2. The laser irradiation apparatus as defined in claim 1, wherein said second optical unit is an optical beam forming unit.
3. The laser irradiation apparatus as defined in claim 2, wherein said optical beam forming unit is an optical element for making an intensity distribution of the coherent beam uniform.
4. The laser irradiation apparatus as defined in claim 1, wherein said first optical unit comprises at least two lenses.
5. The laser irradiation apparatus as defined in claim 1, wherein said light source is a laser oscillator.
6. The laser irradiation apparatus as defined in claim 1, further comprising at least a third optical unit in an optical path between said second optical unit and the target workpiece.
7. A laser irradiation apparatus comprising:
a light source for producing a coherent beam;
a first optical unit disposed in an optical path between said light source and a target workpiece to initially receive the coherent beam from said light source;
a second optical unit disposed in an optical path between said first optical unit and the target workpiece to receive the coherent beam from said first optical unit; and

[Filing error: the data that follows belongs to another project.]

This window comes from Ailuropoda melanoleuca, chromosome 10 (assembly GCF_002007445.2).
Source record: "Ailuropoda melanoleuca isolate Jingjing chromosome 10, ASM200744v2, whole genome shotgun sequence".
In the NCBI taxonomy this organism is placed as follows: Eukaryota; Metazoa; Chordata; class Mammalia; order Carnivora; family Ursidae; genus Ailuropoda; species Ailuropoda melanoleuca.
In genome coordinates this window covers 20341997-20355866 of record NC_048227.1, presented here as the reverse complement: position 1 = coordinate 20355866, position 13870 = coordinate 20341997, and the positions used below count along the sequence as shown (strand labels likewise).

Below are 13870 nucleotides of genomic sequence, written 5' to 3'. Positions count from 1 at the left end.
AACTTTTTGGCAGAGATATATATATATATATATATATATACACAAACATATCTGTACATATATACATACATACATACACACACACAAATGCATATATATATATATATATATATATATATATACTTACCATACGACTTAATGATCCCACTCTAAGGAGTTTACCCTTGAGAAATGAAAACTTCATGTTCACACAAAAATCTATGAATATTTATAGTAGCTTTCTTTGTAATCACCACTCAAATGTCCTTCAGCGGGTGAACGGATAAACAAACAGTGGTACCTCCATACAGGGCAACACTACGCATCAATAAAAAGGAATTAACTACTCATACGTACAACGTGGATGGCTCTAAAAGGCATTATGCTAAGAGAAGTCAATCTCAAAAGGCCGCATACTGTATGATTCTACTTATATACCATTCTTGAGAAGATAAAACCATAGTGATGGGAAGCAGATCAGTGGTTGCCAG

a third optical unit disposed in an optical path between said second optical unit and the target workpiece to receive the coherent beam from said second optical unit,
wherein said first optical unit focuses the coherent beam between said first optical unit and said second optical unit, and a focal point of said second optical unit and an exit face on said third optical unit are mutually conjugated with respect to said second optical unit.
8. The laser irradiation apparatus as defined in claim 7, wherein said third optical unit is an optical beam forming unit.
9. The laser irradiation apparatus as defined in claim 8, wherein said optical beam forming unit is an optical element for making an intensity distribution of the coherent beam uniform.